This is what it is all about. Last weekend was section attacks. We were finally going to simulate coming under contact, attacking enemy and fighting through. Out of the classroom and into patrols. It’s what friends who were further ahead in the course had told me about with gleaming eyes. For those that don’t know, sections are typically units of two fire teams (each fire team being about four people) and a section attack simulates a section patrolling an area and coming under fire. So imagine it – a group of us, loaded up and with weapons at the ready, cautiously patrolling through a clearing in the woods or along a path, then suddenly hearing fire in our direction. Adrenaline through the roof. Fire back immediately, take cover, fire back appropriately. From there, you respond to orders and fight through.
This weekend revolved around section attacks and the orders process (i.e. giving orders) and it struck me that only now was I really starting understand what the bread and butter of an Officer’s job was. We all have ideas about what Officers do and their roles can vary enormously but it was at this weekend that I really started to see how they added value: planning extremely clear and uniform orders that shattered and distracted soldiers could understand and then taking command of a situation as chaotic as they could possibly come.
So, how did I do? Not as well as I would have liked. I was too much of a perfectionist and so didn’t use the little planning time I had well enough, didn’t stick closely enough to the outline of orders and was a touch too pally with my group (the lack of pally-ness when acting as an Officer is part of the army culture it does take some time to get used to). Still, part of an Officer’s ethos is having a confidence that you can do it and a determination to get it done. It is that ethos which is driving me to improve for the next weekend.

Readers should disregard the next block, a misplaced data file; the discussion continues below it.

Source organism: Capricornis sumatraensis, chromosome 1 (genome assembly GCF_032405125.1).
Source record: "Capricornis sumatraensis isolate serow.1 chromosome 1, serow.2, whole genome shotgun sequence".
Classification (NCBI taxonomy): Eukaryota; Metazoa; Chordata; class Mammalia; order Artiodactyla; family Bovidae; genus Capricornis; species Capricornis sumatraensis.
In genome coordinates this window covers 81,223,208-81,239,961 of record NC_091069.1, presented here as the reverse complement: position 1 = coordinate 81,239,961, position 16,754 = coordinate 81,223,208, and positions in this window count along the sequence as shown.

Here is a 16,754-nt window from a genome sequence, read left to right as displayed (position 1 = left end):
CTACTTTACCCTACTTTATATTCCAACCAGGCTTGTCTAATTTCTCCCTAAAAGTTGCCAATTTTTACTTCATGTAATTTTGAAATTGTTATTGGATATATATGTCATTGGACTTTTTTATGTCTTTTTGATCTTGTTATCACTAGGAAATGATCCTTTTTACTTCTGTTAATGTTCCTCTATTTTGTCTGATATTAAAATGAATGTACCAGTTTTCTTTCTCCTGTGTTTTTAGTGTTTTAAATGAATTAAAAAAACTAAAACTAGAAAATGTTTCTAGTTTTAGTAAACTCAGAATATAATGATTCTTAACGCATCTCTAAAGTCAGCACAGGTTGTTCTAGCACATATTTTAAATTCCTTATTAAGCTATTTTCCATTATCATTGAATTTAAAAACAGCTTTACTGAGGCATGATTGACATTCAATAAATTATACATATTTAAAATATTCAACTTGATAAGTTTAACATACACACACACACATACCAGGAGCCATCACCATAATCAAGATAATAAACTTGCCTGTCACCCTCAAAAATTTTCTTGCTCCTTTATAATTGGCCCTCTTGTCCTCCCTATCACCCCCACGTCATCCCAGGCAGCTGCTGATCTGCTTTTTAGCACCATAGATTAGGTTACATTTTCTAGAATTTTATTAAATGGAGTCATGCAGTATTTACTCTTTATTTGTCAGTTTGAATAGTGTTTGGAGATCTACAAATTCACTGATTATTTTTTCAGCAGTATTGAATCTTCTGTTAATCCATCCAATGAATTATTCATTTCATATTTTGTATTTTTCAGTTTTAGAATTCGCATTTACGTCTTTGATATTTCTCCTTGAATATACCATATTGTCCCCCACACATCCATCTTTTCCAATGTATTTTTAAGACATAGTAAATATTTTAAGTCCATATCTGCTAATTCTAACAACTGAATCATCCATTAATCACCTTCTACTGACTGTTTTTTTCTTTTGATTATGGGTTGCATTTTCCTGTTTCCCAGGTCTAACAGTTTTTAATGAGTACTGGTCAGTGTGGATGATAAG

There’s no doubt about it though, this weekend saw the smallest turnout yet. The training is a difficult thing to commit to, a tough thing to actually do and a real menace to master. One top tip I am now acting on is to run with weight. In the Officer training modules you’ll always be carrying weight: day sacks, rifles, bergens, radios, specialist equipment etc. You might be a fast runner but it’s a totally different set of muscles to be able to really run with weight. Weekend over weekend, it has become clear that your life will be an awful lot easier if you can really run with weight for a sustained time. So my weekly runs are now weighted: just take a rucksack, buy a few bottom-of-the-range bags of flour (usually 1.5k each) and tape them up, start low and build up. It makes a real difference.
Every weekend now the training is getting more and more real – you’ll understand more and more about what it is actually training you for and you’ll increasingly realise the need to work outside the training to perform in it.